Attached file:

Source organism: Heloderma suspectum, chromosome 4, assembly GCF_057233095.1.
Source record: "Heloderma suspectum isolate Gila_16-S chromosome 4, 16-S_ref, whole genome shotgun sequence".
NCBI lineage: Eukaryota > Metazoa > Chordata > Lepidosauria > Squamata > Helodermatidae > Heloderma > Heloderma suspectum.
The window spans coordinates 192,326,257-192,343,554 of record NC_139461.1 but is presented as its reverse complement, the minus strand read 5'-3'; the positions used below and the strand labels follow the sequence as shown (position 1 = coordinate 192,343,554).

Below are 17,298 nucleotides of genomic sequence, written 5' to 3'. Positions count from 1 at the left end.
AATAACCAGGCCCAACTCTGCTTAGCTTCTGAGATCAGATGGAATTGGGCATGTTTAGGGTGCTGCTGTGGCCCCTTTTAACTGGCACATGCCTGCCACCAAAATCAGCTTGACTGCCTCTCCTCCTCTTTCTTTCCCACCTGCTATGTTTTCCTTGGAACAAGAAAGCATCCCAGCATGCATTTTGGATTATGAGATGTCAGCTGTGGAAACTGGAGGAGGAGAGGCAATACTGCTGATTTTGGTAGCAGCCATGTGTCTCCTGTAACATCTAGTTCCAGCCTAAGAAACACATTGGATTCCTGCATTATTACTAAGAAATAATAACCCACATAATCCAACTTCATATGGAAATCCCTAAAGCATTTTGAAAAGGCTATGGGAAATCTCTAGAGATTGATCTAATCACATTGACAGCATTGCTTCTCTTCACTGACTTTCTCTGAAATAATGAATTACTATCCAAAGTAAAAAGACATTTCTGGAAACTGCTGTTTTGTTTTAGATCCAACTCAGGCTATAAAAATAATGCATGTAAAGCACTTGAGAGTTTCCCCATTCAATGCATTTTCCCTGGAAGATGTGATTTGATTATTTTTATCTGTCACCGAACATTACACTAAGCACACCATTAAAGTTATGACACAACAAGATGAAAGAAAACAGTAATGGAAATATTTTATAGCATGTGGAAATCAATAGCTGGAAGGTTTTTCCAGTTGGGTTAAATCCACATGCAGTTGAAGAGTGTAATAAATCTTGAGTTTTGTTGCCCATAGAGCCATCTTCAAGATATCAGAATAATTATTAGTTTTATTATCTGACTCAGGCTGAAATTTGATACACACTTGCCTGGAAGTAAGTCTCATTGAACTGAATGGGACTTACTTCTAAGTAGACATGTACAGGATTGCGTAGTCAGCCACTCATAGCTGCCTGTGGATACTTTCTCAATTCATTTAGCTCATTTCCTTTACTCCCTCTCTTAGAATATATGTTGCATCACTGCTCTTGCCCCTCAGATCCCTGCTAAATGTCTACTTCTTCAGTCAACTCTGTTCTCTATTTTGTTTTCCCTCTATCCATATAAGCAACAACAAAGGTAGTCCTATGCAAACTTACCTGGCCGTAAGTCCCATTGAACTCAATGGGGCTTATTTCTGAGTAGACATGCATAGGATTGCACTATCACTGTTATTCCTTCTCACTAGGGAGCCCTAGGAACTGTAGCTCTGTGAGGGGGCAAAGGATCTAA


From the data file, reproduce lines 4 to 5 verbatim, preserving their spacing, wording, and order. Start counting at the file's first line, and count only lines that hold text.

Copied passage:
The window spans coordinates 192,326,257-192,343,554 of record NC_139461.1 but is presented as its reverse complement, the minus strand read 5'-3'; the positions used below and the strand labels follow the sequence as shown (position 1 = coordinate 192,343,554).

Below are 17,298 nucleotides of genomic sequence, written 5' to 3'. Positions count from 1 at the left end.